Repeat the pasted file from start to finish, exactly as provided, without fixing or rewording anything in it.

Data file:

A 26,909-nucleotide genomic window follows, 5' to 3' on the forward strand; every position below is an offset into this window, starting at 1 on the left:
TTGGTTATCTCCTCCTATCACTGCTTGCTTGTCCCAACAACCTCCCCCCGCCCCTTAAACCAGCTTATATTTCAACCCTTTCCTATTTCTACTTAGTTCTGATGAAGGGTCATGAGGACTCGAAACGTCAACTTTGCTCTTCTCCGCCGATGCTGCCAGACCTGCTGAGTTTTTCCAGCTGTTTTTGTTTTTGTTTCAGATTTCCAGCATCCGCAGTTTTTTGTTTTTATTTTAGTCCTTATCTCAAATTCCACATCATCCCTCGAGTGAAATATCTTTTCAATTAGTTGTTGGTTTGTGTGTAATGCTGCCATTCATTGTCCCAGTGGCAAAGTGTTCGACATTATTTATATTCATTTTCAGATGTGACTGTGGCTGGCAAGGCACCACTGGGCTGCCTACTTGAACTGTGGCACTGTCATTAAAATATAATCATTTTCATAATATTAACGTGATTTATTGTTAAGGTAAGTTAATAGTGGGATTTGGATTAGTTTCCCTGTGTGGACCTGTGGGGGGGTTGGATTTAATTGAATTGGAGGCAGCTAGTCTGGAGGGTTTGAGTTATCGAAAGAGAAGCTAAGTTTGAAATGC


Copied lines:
A 26,909-nucleotide genomic window follows, 5' to 3' on the forward strand; every position below is an offset into this window, starting at 1 on the left:
TTGGTTATCTCCTCCTATCACTGCTTGCTTGTCCCAACAACCTCCCCCCGCCCCTTAAACCAGCTTATATTTCAACCCTTTCCTATTTCTACTTAGTTCTGATGAAGGGTCATGAGGACTCGAAACGTCAACTTTGCTCTTCTCCGCCGATGCTGCCAGACCTGCTGAGTTTTTCCAGCTGTTTTTGTTTTTGTTTCAGATTTCCAGCATCCGCAGTTTTTTGTTTTTATTTTAGTCCTTATCTCAAATTCCACATCATCCCTCGAGTGAAATATCTTTTCAATTAGTTGTTGGTTTGTGTGTAATGCTGCCATTCATTGTCCCAGTGGCAAAGTGTTCGACATTATTTATATTCATTTTCAGATGTGACTGTGGCTGGCAAGGCACCACTGGGCTGCCTACTTGAACTGTGGCACTGTCATTAAAATATAATCATTTTCATAATATTAACGTGATTTATTGTTAAGGTAAGTTAATAGTGGGATTTGGATTAGTTTCCCTGTGTGGACCTGTGGGGGGGTTGGATTTAATTGAATTGGAGGCAGCTAGTCTGGAGGGTTTGAGTTATCGAAAGAGAAGCTAAGTTTGAAATGC